Climb every mountain

Come and celebrate the launch and release of Marc Hendrickx’s new book:

A guide to climbing Ayers Rock — Marc Hendrickx

With Roger Franklin, online editor of Quadrant, launching this important book.


Wed. 5 December 2018

6:30 pm – 8:30 pm AEDT


Il Gambero

166 Lygon Street

Carlton, VIC 3053

Tickets here.

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6 Responses to Climb every mountain

  1. Rob

    Having climbed and enjoyed the experience 3 times, this development appalls me.
    On one occasion it was 113F and our entire family climbed to the top.
    Light clothing, big hats, and plenty of water. All good.
    We all cherish the memory of this splendid achievement.

  2. Caveman

    ……those who have undertaken the climb, have been made to feel guilty about simply enjoying the natural world.

    No different to a boat trip on Katherine Gorge , the indigenous guide could white bash fast enough.

  3. John Michelmore

    What is the saying “Welcome to Country”!

  4. Climbed in in 1975, it’s a long way up!

    You think you’re finally near the top, but you’re just at the top of the current hump, looking at the next long hump. Once you get to the top there are lots of dips and ridges to negotiate. If it was in Europe there would be a cafe on top, so I think we Gubbas should get a pat on the back for that.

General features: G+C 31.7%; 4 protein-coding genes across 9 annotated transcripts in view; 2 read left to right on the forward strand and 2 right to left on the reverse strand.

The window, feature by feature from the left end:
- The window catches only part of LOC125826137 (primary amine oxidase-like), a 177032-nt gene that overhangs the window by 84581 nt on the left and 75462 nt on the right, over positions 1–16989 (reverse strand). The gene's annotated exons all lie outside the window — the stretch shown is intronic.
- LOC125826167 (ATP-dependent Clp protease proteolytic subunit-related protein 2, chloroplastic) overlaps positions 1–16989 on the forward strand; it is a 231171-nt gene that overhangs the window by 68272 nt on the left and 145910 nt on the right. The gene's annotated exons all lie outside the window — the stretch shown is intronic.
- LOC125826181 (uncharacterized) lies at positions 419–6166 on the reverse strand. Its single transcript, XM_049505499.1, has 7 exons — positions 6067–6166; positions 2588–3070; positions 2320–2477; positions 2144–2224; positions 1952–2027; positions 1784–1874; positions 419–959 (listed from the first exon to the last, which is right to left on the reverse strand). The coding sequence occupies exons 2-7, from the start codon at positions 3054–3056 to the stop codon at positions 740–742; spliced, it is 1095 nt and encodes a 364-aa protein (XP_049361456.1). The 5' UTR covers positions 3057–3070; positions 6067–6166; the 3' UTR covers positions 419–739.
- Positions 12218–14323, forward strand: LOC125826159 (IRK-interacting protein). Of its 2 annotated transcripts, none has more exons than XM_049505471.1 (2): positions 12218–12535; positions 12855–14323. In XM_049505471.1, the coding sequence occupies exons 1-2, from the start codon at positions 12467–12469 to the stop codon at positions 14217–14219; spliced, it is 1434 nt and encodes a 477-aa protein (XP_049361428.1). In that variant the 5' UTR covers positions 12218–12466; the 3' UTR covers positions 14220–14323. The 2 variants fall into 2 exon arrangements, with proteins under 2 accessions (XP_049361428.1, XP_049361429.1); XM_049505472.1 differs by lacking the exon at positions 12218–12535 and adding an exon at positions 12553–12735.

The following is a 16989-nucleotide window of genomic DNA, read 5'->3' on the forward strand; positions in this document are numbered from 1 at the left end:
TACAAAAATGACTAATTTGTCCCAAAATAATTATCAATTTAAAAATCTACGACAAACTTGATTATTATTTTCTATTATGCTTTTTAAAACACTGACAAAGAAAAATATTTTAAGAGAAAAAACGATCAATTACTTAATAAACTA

I would expect back in the dream time it would have been a particularly spiritual experience for a young tribal initiate.

  5. I have climbed it in about 1995 but do not feel guilty. I enjoyed the view. I was interested in the amount vegetation on top which one can not see from below. Worn crevices in the sandstone catch water and soil. Birds have brought in plants. There were quite a few small birds such as finches. We also walked around the base with aboriginal guides. They told stories of a tribe coming from the north (I think they called themselves the wallaby people) that killed off the previous aboriginal inhabitants. They knew nothing of the older culture, their carvings or spiritual sites. They made up new myths. However, the guides said that Ayers Rock was not a sacred site but part of the Olgas had areas where men only were allowed and ceremonies took place.
    Present aborigines are invaders (probably around 3000BC from PNG)-some of the original settlers were forced down to Tasmania where they died out. Those on the main land were killed by the invaders. The aboriginal industry has made up myths and claims.

  6. Jimf

    They should advertise The Everest on it .

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